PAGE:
A Common Query Error

So Many Choices

When you only need stuff from a table where there’s matching (or not!) data in another table, the humble query writer has many choices.

  • Joins
  • In/Not In
  • Exists/Not Exists

No, this isn’t about how NOT IN breaks down in the presence of NULLs, nor is it a performance comparison of the possibilities.

Wrong Turn At Albuquerque

This is a more fundamental problem that I see people running into quite often: dealing with duplicates.

Take this query, and the results…

D-D-D

It produces a number of duplicates!

This is what we’d want if we were getting any data from the Posts table, aggregating it, or if we needed it to join off somewhere else.

But we’re not, and now we’re going to make a very common mistake: We’re doing to change the wrong part of our query.

A Million

A touch of distinct…

Oh, but..

Maybe though…

Yeah nah.

This is when I start to see all sorts of creative stuff, like ordering by MIN or MAX, wild subqueries, temp tables, dynamic SQL.

Calm down.

Yelling Geronimo

Maybe a join isn’t what you’re after. Maybe you need something else.

We got you covered.

This results in an already distinct list of Display Names that can be ordered without trial or tribulation.

Figuring.

A subquery would also work here.

Style Guide

I don’t have too many rules for how queries should be written, but I do have this one:

I use EXISTS or NOT EXISTS if I’m referencing a subquery, and IN/NOT IN when I have a list of literal values.

Thanks for reading!

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18 Comments. Leave new

  • This works…why does Select 1/0 work in the Exists, but not outside of it?

    Reply
  • First saw this at a PASS Summit, blew my mind that it didn’t actually perform the subquery, but instead checks only to see if one or more rows WOULD be returned. What I’m wondering is, if stats are not up to snuff, would this potentially not work as expected?

    Reply
  • Tim Cartwright
    August 14, 2018 11:12 am

    I also follow your same rule Eric on EXISTS vs IN. Your use of 1/0 in the sub query was awesome!

    Reply
    • Tim Cartwright
      August 14, 2018 11:25 am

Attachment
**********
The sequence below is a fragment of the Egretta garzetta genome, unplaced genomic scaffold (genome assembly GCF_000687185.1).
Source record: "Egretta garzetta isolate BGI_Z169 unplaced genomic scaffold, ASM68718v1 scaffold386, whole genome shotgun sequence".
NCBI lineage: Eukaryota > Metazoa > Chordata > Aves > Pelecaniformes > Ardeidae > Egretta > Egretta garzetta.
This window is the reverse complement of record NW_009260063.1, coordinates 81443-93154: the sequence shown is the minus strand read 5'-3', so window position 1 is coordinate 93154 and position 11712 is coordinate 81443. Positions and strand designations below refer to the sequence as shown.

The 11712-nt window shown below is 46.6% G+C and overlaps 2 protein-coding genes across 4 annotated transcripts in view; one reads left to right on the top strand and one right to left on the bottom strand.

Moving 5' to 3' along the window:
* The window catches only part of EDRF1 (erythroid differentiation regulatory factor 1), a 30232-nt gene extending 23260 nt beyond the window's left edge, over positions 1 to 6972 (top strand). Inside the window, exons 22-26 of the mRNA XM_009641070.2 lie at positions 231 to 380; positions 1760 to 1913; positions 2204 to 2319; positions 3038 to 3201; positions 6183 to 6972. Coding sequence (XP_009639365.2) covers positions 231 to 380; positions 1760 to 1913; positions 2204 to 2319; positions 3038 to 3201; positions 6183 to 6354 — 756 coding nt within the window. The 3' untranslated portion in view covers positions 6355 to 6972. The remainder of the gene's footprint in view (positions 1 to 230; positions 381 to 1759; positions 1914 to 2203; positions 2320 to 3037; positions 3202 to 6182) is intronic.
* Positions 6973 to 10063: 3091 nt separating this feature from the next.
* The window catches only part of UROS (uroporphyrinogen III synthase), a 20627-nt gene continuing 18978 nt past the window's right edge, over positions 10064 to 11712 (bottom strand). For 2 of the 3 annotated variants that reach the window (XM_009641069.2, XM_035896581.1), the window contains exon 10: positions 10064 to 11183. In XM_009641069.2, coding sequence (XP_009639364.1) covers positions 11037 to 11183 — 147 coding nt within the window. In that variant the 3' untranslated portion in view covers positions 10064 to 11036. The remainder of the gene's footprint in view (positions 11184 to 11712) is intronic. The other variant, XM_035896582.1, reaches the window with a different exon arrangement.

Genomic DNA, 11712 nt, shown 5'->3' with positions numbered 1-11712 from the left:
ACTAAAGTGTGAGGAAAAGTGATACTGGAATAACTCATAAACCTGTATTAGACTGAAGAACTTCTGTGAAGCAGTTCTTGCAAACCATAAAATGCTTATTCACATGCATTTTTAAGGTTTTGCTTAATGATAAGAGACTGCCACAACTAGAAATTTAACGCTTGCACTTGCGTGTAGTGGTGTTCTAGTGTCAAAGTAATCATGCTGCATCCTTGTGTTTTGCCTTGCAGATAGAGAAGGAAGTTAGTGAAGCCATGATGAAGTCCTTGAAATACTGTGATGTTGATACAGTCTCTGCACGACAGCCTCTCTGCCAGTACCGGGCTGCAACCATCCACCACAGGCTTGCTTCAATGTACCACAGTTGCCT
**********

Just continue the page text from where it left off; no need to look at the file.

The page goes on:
Is there any benefit to doing the select 1/0 versus select 1 in the subquery? The exists will bail on the first row found so both should produce the same plan, correct? Just trying to grok if this is a technique I should add to my toolbox.

      Reply
      • Tim — no, like I mentioned, you can put nearly anything in there and it won’t matter.

        Reply
      • Andrew Kopittke
        August 14, 2018 6:35 pm

        I like to use 1/0 to help remind others who read my code that nothing is being selected, since I work with some who aren’t fully on board with using EXISTS with a subquery as a predicate yet.

        Reply
  • Austin Harrison
    August 14, 2018 11:20 am

    Isn’t the query that is utilizing the EXISTS operator sorting by a different column value than what all the previous queries are attempting to sort by, and is therefore not truly achieving what the desired results of the original query attempts may have been?

    Do you want to show user DisplayNames of only users that have posted, sorted by their 1st Post Id? Or do you want to show user DisplayNames of only users that have posted, sorted by their User Id?

    Reply
  • Steven Hibble
    August 15, 2018 1:22 pm

    I use [NOT] EXISTS liberally. Because the select isn’t evaluated (hence the 1/0 working), I like to put a note there. Something like:

    SELECT *
    FROM tab1 t1
    WHERE EXISTS (SELECT 'Check that SomeFlag is set'
    FROM tab2 t2
    WHERE t1.ID = t2.ID
    and t2.SomeFlag = 1)

    Reply
  • or you can use a tier breaker in the ORDER BY clause, as it usually is the correct way

    Reply
  • Roland Alexander
    August 21, 2018 6:01 am

    This is definitely a very underutilized technique. I tend to forget about it myself. Thanks for the reminder!

    Reply

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